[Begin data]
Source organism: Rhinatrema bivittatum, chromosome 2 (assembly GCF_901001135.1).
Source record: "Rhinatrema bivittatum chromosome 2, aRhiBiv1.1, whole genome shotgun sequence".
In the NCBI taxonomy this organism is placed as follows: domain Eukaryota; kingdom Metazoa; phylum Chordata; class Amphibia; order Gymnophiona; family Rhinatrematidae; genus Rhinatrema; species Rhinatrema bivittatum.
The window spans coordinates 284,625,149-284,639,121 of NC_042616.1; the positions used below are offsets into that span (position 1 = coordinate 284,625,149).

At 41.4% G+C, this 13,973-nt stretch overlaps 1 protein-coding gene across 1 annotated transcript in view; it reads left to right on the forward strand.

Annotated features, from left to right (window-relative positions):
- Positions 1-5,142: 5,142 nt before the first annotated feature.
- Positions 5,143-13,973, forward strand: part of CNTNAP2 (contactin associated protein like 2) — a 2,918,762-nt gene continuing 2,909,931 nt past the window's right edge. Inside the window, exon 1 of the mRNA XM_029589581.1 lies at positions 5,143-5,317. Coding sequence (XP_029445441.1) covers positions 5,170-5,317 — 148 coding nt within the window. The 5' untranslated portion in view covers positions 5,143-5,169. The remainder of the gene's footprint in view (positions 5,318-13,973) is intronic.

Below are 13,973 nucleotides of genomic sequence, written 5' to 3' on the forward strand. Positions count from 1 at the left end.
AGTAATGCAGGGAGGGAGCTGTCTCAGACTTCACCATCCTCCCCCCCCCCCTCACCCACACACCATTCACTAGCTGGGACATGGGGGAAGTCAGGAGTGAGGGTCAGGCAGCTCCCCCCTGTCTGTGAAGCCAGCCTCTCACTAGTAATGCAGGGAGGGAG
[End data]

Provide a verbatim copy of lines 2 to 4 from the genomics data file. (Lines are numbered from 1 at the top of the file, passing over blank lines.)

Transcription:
Source record: "Rhinatrema bivittatum chromosome 2, aRhiBiv1.1, whole genome shotgun sequence".
In the NCBI taxonomy this organism is placed as follows: domain Eukaryota; kingdom Metazoa; phylum Chordata; class Amphibia; order Gymnophiona; family Rhinatrematidae; genus Rhinatrema; species Rhinatrema bivittatum.
The window spans coordinates 284,625,149-284,639,121 of NC_042616.1; the positions used below are offsets into that span (position 1 = coordinate 284,625,149).